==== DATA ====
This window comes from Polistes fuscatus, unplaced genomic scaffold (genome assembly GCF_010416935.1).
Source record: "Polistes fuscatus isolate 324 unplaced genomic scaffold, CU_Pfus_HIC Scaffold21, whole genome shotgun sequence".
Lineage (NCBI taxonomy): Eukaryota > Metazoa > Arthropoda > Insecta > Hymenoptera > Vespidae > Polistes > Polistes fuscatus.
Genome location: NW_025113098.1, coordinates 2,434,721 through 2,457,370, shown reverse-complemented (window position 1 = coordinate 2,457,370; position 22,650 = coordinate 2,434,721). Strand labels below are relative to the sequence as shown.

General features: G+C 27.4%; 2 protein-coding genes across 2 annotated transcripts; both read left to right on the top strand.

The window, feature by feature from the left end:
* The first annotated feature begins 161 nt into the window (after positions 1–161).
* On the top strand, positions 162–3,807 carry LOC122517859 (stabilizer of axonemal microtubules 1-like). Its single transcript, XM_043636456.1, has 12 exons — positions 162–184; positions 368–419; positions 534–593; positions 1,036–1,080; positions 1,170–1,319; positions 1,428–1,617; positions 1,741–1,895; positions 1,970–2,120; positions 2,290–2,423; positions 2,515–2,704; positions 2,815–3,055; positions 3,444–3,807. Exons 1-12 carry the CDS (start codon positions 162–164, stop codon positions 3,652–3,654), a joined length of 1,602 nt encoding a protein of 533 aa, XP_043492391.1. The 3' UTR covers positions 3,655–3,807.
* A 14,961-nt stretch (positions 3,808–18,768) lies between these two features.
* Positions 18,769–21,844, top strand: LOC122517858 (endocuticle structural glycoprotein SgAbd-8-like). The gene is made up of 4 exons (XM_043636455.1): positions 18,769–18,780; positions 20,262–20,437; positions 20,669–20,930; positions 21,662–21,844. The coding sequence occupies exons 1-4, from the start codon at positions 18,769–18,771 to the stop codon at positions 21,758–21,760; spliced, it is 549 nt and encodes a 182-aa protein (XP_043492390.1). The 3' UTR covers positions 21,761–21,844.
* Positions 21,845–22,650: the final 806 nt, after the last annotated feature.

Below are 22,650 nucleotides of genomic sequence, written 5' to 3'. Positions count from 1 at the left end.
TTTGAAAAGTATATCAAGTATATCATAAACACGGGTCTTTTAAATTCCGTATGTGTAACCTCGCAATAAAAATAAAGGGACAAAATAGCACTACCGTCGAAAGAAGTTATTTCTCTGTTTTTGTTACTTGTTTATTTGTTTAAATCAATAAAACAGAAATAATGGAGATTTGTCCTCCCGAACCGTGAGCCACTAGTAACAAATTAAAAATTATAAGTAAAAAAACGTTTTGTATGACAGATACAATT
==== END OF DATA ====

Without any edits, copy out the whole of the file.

This window comes from Polistes fuscatus, unplaced genomic scaffold (genome assembly GCF_010416935.1).
Source record: "Polistes fuscatus isolate 324 unplaced genomic scaffold, CU_Pfus_HIC Scaffold21, whole genome shotgun sequence".
Lineage (NCBI taxonomy): Eukaryota > Metazoa > Arthropoda > Insecta > Hymenoptera > Vespidae > Polistes > Polistes fuscatus.
Genome location: NW_025113098.1, coordinates 2,434,721 through 2,457,370, shown reverse-complemented (window position 1 = coordinate 2,457,370; position 22,650 = coordinate 2,434,721). Strand labels below are relative to the sequence as shown.

General features: G+C 27.4%; 2 protein-coding genes across 2 annotated transcripts; both read left to right on the top strand.

The window, feature by feature from the left end:
* The first annotated feature begins 161 nt into the window (after positions 1–161).
* On the top strand, positions 162–3,807 carry LOC122517859 (stabilizer of axonemal microtubules 1-like). Its single transcript, XM_043636456.1, has 12 exons — positions 162–184; positions 368–419; positions 534–593; positions 1,036–1,080; positions 1,170–1,319; positions 1,428–1,617; positions 1,741–1,895; positions 1,970–2,120; positions 2,290–2,423; positions 2,515–2,704; positions 2,815–3,055; positions 3,444–3,807. Exons 1-12 carry the CDS (start codon positions 162–164, stop codon positions 3,652–3,654), a joined length of 1,602 nt encoding a protein of 533 aa, XP_043492391.1. The 3' UTR covers positions 3,655–3,807.
* A 14,961-nt stretch (positions 3,808–18,768) lies between these two features.
* Positions 18,769–21,844, top strand: LOC122517858 (endocuticle structural glycoprotein SgAbd-8-like). The gene is made up of 4 exons (XM_043636455.1): positions 18,769–18,780; positions 20,262–20,437; positions 20,669–20,930; positions 21,662–21,844. The coding sequence occupies exons 1-4, from the start codon at positions 18,769–18,771 to the stop codon at positions 21,758–21,760; spliced, it is 549 nt and encodes a 182-aa protein (XP_043492390.1). The 3' UTR covers positions 21,761–21,844.
* Positions 21,845–22,650: the final 806 nt, after the last annotated feature.

Below are 22,650 nucleotides of genomic sequence, written 5' to 3'. Positions count from 1 at the left end.
TTTGAAAAGTATATCAAGTATATCATAAACACGGGTCTTTTAAATTCCGTATGTGTAACCTCGCAATAAAAATAAAGGGACAAAATAGCACTACCGTCGAAAGAAGTTATTTCTCTGTTTTTGTTACTTGTTTATTTGTTTAAATCAATAAAACAGAAATAATGGAGATTTGTCCTCCCGAACCGTGAGCCACTAGTAACAAATTAAAAATTATAAGTAAAAAAACGTTTTGTATGACAGATACAATT